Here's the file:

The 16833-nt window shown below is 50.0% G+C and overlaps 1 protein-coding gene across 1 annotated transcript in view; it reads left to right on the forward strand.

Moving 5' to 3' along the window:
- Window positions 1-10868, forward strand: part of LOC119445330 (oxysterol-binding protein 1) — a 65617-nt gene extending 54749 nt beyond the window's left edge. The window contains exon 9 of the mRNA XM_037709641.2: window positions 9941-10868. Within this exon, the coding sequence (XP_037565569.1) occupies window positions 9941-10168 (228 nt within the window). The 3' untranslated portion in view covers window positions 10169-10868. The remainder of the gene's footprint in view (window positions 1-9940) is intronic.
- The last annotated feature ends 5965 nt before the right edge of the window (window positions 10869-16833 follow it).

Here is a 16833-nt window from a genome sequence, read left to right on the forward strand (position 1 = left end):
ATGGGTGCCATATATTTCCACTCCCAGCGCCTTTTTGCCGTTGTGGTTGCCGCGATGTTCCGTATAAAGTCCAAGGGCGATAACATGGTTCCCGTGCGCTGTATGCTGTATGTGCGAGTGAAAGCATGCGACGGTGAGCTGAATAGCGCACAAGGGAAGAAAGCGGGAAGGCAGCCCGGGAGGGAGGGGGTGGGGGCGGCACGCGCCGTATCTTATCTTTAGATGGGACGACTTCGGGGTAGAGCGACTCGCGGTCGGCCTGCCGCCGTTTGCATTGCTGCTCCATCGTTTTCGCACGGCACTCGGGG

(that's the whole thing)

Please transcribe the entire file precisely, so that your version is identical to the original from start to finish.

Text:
The 16833-nt window shown below is 50.0% G+C and overlaps 1 protein-coding gene across 1 annotated transcript in view; it reads left to right on the forward strand.

Moving 5' to 3' along the window:
- Window positions 1-10868, forward strand: part of LOC119445330 (oxysterol-binding protein 1) — a 65617-nt gene extending 54749 nt beyond the window's left edge. The window contains exon 9 of the mRNA XM_037709641.2: window positions 9941-10868. Within this exon, the coding sequence (XP_037565569.1) occupies window positions 9941-10168 (228 nt within the window). The 3' untranslated portion in view covers window positions 10169-10868. The remainder of the gene's footprint in view (window positions 1-9940) is intronic.
- The last annotated feature ends 5965 nt before the right edge of the window (window positions 10869-16833 follow it).

Here is a 16833-nt window from a genome sequence, read left to right on the forward strand (position 1 = left end):
ATGGGTGCCATATATTTCCACTCCCAGCGCCTTTTTGCCGTTGTGGTTGCCGCGATGTTCCGTATAAAGTCCAAGGGCGATAACATGGTTCCCGTGCGCTGTATGCTGTATGTGCGAGTGAAAGCATGCGACGGTGAGCTGAATAGCGCACAAGGGAAGAAAGCGGGAAGGCAGCCCGGGAGGGAGGGGGTGGGGGCGGCACGCGCCGTATCTTATCTTTAGATGGGACGACTTCGGGGTAGAGCGACTCGCGGTCGGCCTGCCGCCGTTTGCATTGCTGCTCCATCGTTTTCGCACGGCACTCGGGG